The Washington School for Girls in D.C. recently announced their transition to use year-round schooling to close the achievement gap. This comes after years of studying similar models, some of which was supported by their participation in STC’s collaborative programming.
The Washington School for Girls (WSG), an independent all-girls Catholic day school in D.C., announced their decision in November to move forward with the expansion of a year-round school program after a successful pilot with their third grade students. Beginning in July of the 2016-2017 school year, the 3rd through 5th grades will operate on the innovative year-round calendar model. Grades six through eight will complete the full transition during the 2017-2018 academic year.
With the new model, students start school in mid-July and end in June. The traditional summer break is distributed throughout the school year, with students attending 10 weeks of traditional classroom instruction and one week of intersession programming each quarter, followed by a one week vacation. During the quarterly intersession, the girls are offered enrichment programming and remediation which lowers risks of content area loss that commonly occurs over extended break time.
The decision was not made lightly. “It came through many strategic planning initiatives. We spoke to all stakeholders: staff, family, alumni, students’ families, and current students,” school principal Brianne Wetzel said. “Third grade started with the balanced schedule and families were very excited about the transition.”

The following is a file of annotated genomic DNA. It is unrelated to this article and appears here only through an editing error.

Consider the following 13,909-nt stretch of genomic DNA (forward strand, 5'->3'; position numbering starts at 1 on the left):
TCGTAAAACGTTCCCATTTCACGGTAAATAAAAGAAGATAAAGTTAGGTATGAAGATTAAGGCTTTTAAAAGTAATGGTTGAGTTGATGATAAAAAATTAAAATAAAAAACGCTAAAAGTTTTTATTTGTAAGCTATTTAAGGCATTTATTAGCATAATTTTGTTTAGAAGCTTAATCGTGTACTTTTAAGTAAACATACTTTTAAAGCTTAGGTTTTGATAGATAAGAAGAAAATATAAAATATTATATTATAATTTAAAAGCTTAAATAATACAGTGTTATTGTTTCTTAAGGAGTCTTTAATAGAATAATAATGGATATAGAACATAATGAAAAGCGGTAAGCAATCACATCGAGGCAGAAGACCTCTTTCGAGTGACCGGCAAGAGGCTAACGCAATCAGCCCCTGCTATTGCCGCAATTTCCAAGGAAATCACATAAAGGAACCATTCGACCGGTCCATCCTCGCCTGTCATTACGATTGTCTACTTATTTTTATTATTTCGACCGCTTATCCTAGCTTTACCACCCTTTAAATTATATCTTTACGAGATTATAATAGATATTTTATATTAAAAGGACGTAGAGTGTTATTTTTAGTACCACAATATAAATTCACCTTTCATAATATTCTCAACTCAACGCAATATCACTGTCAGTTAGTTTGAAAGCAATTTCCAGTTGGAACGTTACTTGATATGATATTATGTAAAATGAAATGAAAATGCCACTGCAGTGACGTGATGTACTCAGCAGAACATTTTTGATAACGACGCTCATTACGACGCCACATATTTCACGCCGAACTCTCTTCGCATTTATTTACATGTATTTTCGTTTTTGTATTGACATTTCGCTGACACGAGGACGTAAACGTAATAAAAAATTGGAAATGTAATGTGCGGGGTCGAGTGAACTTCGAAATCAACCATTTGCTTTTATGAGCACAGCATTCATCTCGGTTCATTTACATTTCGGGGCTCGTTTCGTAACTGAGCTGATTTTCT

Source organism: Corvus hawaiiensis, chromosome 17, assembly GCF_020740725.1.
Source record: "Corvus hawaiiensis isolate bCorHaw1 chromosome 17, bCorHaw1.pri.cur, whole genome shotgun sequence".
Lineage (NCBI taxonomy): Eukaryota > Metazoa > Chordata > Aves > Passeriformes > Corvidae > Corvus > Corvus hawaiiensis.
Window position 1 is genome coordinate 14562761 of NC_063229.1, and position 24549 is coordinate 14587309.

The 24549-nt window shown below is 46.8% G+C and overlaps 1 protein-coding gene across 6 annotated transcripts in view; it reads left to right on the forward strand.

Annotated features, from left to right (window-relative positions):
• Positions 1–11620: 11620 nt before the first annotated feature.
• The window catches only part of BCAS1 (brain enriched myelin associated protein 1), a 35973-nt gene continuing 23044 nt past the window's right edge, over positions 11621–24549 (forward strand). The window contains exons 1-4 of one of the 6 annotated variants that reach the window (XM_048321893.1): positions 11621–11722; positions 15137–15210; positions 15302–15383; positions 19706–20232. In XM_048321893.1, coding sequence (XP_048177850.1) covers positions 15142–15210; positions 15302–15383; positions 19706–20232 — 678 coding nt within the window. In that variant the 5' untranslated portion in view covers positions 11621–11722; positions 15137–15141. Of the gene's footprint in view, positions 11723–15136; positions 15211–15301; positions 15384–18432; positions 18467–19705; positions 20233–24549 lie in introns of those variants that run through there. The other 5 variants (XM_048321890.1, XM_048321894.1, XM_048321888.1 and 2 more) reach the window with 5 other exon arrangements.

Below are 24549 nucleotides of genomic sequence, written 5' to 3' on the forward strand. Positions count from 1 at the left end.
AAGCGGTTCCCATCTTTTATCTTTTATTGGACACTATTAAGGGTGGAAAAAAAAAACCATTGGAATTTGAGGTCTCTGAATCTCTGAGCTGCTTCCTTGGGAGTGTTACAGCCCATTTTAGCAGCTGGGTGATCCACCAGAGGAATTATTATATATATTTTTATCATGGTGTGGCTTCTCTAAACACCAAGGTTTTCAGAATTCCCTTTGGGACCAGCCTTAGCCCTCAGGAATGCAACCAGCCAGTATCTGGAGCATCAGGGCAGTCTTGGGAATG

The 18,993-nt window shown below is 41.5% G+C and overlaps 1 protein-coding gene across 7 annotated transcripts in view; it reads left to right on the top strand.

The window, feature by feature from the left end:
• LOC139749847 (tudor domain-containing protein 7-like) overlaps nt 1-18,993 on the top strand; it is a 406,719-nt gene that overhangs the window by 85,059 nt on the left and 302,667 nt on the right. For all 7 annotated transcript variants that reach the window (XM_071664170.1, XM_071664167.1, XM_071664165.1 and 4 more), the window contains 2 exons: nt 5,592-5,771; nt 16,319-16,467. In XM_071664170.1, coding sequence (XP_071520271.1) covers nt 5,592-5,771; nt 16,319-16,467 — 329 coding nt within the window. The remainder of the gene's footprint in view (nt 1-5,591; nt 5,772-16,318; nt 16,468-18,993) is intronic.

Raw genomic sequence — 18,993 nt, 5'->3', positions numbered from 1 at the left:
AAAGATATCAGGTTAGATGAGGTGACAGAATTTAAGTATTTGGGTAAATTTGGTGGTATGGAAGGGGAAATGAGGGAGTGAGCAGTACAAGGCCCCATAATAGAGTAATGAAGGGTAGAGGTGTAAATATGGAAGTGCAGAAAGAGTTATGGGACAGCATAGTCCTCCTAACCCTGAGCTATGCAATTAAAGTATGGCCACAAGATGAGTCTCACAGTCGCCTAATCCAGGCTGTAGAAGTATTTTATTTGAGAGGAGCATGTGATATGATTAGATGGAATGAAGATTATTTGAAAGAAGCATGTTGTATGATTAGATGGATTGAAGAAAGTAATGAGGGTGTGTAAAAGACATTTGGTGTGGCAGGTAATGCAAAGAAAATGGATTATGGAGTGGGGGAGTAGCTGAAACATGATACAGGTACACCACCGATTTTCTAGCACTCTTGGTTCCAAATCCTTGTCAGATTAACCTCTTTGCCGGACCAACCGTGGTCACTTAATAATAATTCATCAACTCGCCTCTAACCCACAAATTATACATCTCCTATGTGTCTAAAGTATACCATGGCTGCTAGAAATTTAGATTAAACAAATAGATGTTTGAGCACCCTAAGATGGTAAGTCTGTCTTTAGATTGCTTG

It was at an STC Forum in Harlem where WSG first heard a school speak about a year-round schedule, sparking interest in exploring this alternative calendar model. Later, STC led a roundtable discussion with its D.C. schools at E.L. Haynes, a public charter school and STC member school based in D.C. that has implemented the year-round model since its inception over a decade ago. After the roundtable, WSG and E.L. Haynes were able to connect to discuss year-round schooling. These two schools, despite being in the same city had not interacted because of their different sectors, but now have benefited from cross-sector collaboration to make strides toward quality urban education and closing the achievement gap.
“STC kept us abreast by connecting us with quality schools around the country who sent us plans for professional development, inter-session, and inspired us to be more creative in our approach,” Wetzel said. “Seeing E.L. Haynes have such success with students in our city has been inspiring. Understanding their model has helped us to shape the future of our own program.”
A year-round balanced school year for WSG means a chance to have continuity in learning instruction, structure, a safe place for students to attend school, gains in reading and math, and engagement in dance and the arts.
“We hope to close the achievement gap. We hope students will excel academically, socially, emotionally, and spiritually,” Wetzel explained. “ We believe that this gives them the best opportunities to succeed in high school, college, and beyond. This gives them a chance for a better education and keeps them learning regardless of their circumstance.”
Interestingly, earlier this year the D.C. Public Schools recently announced that, starting next year, 10 public schools will transition to year-round calendars. This work was largely inspired by Jenny Niles, the founder of E.L. Haynes and current Deputy Mayor of Education in Washington, DC.
STC looks forward to seeing how E.L. Haynes (charter), Washington School for Girls (independent, faith-based), and these district schools will share resources and learn from each other, and to continuing to support this powerful cross-sector sharing.
Despite the work that STC does to unite leaders across K-12 sectors and create opportunities for cross-sector collaboration in education, the mission will always remain the same: to expand quality education and close the opportunity and skills gap for the sake of our kids.